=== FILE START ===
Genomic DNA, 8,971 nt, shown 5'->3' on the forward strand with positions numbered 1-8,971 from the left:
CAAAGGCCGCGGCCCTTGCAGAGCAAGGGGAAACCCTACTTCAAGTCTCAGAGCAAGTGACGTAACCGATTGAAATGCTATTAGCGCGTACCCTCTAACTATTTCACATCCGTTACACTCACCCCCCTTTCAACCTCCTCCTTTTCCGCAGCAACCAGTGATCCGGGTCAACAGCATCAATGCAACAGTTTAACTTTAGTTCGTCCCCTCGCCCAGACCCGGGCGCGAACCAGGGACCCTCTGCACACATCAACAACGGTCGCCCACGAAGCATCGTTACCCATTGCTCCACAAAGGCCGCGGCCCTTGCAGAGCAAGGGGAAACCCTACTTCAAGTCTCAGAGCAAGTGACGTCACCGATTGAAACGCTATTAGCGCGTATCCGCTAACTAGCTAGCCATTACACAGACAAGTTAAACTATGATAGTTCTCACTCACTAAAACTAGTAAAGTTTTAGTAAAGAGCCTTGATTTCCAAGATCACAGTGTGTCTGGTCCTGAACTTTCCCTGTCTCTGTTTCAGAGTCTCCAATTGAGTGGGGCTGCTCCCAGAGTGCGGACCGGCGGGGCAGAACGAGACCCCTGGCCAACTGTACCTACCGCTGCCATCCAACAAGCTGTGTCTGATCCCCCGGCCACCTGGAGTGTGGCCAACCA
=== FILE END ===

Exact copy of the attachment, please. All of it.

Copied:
Genomic DNA, 8,971 nt, shown 5'->3' on the forward strand with positions numbered 1-8,971 from the left:
CAAAGGCCGCGGCCCTTGCAGAGCAAGGGGAAACCCTACTTCAAGTCTCAGAGCAAGTGACGTAACCGATTGAAATGCTATTAGCGCGTACCCTCTAACTATTTCACATCCGTTACACTCACCCCCCTTTCAACCTCCTCCTTTTCCGCAGCAACCAGTGATCCGGGTCAACAGCATCAATGCAACAGTTTAACTTTAGTTCGTCCCCTCGCCCAGACCCGGGCGCGAACCAGGGACCCTCTGCACACATCAACAACGGTCGCCCACGAAGCATCGTTACCCATTGCTCCACAAAGGCCGCGGCCCTTGCAGAGCAAGGGGAAACCCTACTTCAAGTCTCAGAGCAAGTGACGTCACCGATTGAAACGCTATTAGCGCGTATCCGCTAACTAGCTAGCCATTACACAGACAAGTTAAACTATGATAGTTCTCACTCACTAAAACTAGTAAAGTTTTAGTAAAGAGCCTTGATTTCCAAGATCACAGTGTGTCTGGTCCTGAACTTTCCCTGTCTCTGTTTCAGAGTCTCCAATTGAGTGGGGCTGCTCCCAGAGTGCGGACCGGCGGGGCAGAACGAGACCCCTGGCCAACTGTACCTACCGCTGCCATCCAACAAGCTGTGTCTGATCCCCCGGCCACCTGGAGTGTGGCCAACCA